Look for communities online for virtual support or a local group that you and your kids can interact with. Partnering with others fosters better socialization skills for the students and provides opportunities for field trips, classes, and outings that wouldn’t have otherwise been a part of the homeschooling experience.

7 Different Homeschooling Methods

1. School-At-Home

Also known as Traditional homeschool, School-At-Home uses essentially the same curriculum as the local private or public school but at home.

The lessons can be completed independently, but more commonly, they are administered by a parent or a teacher-facilitated online school.

  • Benefits: formal standards, wide selection of curricula, same pace as peers, short-term friendly
  • Drawbacks: expensive, inflexible, time consuming, parent can get easily burnt out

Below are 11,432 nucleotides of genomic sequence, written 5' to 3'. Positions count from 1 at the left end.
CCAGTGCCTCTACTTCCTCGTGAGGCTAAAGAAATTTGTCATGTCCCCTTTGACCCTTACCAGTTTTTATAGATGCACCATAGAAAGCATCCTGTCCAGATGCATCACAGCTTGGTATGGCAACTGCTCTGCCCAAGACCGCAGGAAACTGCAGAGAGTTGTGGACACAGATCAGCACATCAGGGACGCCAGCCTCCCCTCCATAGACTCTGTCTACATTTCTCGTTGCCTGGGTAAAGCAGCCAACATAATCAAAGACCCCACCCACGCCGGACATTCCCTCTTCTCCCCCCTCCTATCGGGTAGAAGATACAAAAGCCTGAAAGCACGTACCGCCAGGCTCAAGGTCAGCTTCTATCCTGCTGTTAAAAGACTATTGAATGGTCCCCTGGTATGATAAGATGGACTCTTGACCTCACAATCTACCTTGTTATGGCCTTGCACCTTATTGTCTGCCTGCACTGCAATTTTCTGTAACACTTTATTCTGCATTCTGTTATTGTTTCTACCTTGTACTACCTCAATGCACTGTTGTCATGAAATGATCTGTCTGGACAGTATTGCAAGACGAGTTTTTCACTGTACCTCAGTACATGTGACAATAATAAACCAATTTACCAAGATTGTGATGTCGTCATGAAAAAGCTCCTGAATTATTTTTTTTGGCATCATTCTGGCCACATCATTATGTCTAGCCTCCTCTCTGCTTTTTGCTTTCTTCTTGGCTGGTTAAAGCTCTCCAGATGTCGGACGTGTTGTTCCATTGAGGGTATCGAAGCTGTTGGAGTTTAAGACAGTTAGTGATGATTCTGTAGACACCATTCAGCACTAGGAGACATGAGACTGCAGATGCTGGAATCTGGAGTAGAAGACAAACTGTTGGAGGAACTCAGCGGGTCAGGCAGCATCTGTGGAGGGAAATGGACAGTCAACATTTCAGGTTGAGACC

• Resources: K12, Time4Learning, Abeka

2. Classical

One of the most popular homeschooling methods used, it borrows educational practices from Ancient Greece and Rome. Subject areas are studied chronologically so that students can understand the consequence of ideas over time.

Socratic dialogue fosters effective discussions and debate to achieve beyond mere comprehension. There is often a strong emphasis on Great Books[3] as well as Greek and Latin.

3. Unit Studies

Rather than breaking up education into subjects, unit studies approach each topic as a whole, studying it from the perspective of each subject area.

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For example, a unit study about animals could include reading books about animals, learning about the classification of animals, figuring out which animals live on which continents, etc. This method is often used as a technique in other more comprehensive educational methodologies.

  • Benefits: promotes thinking about concepts as a whole, not monotonous or redundant, student-directed, bolsters weaker subject areas, beneficial for teaching multi-age students
  • Drawbacks: incomplete, knowledge gaps, curriculum-dependent